614 F2d 1049 United States v. Rivera
614 F.2d 1049
UNITED STATES of America, Plaintiff-Appellee,
Jose Armando RIVERA, Jr., Defendant-Appellant.
United States Court of Appeals,
April 3, 1980.
Roland E. Dahlin, II, Federal Public Defender, Charles S. Szekely, Jr., Asst. Federal Public Defender, Houston, Tex., for defendant-appellant.
John M. Potter, Asst. U. S. Atty., Houston, Tex., for plaintiff-appellee.
Appeal from the United States District Court for the Southern District of Texas.
Before GEE, HENDERSON and HATCHETT, Circuit Judges.
On July 29, 1976, the appellant, Jose Armando Rivera, Jr., pled guilty to an indictment charging him with possession of marijuana with the intent to distribute in violation of 21 U.S.C.A. § 841(a)(1). He was sentenced to a term of three years, with the condition that he be confined in a jail-type institution for a period of five months. The remainder of the sentence was suspended, and the appellant was placed on supervised probation for a period of five years. A special parole term of three years was added in accordance with the statute under which he was convicted.
As a result of the filing of a probation revocation petition by the United States Parole Office, the district court issued a bench warrant for the appellant's arrest on April 3, 1979. A hearing was held, and the judge revoked Rivera's probation on July 12, 1979. He was then sentenced to a prison term of two years and seven months and a special parole term of three years.
The appellant maintains that the district court abused its discretion in revoking his probation on evidence that was "equivocal at best." Having found no abuse of discretion, we affirm.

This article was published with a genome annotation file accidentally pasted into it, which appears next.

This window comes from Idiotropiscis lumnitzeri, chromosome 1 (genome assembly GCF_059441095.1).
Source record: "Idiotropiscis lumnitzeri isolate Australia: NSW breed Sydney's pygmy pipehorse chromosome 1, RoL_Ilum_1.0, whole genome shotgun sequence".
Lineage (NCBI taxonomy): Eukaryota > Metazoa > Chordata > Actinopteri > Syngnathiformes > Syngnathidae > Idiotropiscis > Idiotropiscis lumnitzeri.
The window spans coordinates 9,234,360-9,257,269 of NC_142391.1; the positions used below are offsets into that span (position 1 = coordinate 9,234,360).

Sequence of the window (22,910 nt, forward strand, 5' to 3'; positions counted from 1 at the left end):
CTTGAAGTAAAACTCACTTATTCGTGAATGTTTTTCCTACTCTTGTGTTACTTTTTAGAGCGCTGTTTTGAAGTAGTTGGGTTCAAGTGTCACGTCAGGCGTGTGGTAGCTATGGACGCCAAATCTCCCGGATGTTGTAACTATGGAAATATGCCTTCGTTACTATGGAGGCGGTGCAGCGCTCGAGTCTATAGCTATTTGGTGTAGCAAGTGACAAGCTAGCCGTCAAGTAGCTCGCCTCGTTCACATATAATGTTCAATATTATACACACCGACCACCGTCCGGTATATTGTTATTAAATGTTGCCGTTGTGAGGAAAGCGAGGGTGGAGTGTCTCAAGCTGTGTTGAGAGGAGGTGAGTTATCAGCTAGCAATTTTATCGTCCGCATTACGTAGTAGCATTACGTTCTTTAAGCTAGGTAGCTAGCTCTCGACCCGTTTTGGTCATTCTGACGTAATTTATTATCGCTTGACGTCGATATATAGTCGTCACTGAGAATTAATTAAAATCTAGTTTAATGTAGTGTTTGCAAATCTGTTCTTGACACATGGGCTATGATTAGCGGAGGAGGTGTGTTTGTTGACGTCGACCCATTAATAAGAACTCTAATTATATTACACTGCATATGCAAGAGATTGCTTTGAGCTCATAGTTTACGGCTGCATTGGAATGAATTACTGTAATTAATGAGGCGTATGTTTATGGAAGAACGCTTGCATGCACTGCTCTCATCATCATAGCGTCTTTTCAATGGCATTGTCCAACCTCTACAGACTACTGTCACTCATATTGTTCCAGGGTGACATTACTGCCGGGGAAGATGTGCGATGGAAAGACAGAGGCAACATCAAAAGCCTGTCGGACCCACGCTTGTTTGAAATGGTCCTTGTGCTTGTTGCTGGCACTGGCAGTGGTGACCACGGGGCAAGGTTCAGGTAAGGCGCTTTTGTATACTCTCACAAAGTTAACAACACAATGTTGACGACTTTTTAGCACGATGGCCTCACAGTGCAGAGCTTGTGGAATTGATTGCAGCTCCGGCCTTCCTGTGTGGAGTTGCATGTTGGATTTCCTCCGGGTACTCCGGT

The government's petition for revocation alleged two specific probation infractions: (1) that the appellant should violate no federal, state, or local law, and (2) that he should not leave the judicial district without permission of his supervising officer. This allegation was based on information received by Rivera's probation officer indicating that he had committed a murder in Mexico during the latter part of January, 1979.
At the revocation hearing, Rivera was identified by a musician who performed at a cantina in the town of Miguel Aleman, Tamaulipas, Mexico. This witness testified that the appellant had been in the bar on January 27, 1979, and that he had shot and killed another customer. The manager of the cantina also testified at the hearing. He was twice unable to identify the appellant as the murderer, but he did know that the assailant had been called by the name Jose Rivera by others present in the bar that night. The appellant's only witness at the hearing was his father, Jose Armando Rivera, Sr. He testified that he had been told by Mexican authorities that his brother, Roberto Rivera, had committed the murder.
Rivera claims that the commission of a crime in Mexico is not a violation of "federal, state, or local laws" and, therefore, is not grounds for probation revocation. We need not reach that contention, however, because we find the evidence sufficient to support revocation based on the appellant's leaving the Southern District of Texas without permission. Although the evidence against the appellant is not overwhelming, "(e)vidence that would establish guilt beyond a reasonable doubt is not required to support an order revoking probation." United States v. Francischine, 512 F.2d 827, 829 (5th Cir.), cert. denied, 423 U.S. 931, 96 S.Ct. 284, 46 L.Ed.2d 261 (1975). The evidence must merely be sufficient to satisfy the district court that the conduct of the probationer did not comport with the conditions of probation. United States v. MacKenzie, 601 F.2d 221 (5th Cir. 1979). The district court has broad discretionary power in matters of probation revocation, United States v. Francischine, supra, and a decision thereon will not be disturbed on appeal absent a clear showing of abuse of that discretion. United States v. McLeod, 608 F.2d 1076 (5th Cir. 1979). Since the appellant has failed to make such a showing, we affirm the order of the district court revoking his probation.
Fed.R.App.P. 34(a); 5th Cir. R. 18